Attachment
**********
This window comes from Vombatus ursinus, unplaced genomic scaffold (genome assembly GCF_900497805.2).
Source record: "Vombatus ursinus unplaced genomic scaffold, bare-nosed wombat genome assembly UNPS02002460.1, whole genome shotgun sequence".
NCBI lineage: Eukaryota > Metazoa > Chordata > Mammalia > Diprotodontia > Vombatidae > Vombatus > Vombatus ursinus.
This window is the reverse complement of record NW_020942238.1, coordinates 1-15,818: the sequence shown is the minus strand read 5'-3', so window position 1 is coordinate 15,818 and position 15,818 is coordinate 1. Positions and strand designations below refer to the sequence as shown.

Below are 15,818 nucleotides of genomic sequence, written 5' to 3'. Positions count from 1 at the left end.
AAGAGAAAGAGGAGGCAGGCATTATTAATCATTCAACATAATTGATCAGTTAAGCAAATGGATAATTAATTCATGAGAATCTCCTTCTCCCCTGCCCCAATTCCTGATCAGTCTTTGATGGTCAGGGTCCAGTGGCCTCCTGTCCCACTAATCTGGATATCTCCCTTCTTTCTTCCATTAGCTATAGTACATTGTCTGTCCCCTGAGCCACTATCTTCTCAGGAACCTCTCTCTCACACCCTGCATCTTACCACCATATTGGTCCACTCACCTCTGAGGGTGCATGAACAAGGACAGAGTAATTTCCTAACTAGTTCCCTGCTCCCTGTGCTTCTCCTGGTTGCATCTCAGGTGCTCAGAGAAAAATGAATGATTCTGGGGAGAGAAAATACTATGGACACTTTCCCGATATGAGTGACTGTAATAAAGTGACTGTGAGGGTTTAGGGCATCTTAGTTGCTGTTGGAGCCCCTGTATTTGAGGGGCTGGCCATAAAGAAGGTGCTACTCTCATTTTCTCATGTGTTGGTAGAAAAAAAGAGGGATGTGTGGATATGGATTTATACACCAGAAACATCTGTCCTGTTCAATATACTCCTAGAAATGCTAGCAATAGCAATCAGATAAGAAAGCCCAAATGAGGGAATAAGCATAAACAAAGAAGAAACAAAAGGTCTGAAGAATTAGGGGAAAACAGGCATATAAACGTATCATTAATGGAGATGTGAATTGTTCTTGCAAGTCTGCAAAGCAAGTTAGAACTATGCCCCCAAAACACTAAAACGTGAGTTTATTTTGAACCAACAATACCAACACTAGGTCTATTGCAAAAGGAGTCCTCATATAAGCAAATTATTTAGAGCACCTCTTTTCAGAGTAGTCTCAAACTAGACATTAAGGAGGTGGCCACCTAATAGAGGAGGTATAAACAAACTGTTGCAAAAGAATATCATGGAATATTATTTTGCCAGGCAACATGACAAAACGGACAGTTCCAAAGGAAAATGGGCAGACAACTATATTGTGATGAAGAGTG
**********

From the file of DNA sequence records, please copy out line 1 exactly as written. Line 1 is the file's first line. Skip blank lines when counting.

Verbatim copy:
This window comes from Vombatus ursinus, unplaced genomic scaffold (genome assembly GCF_900497805.2).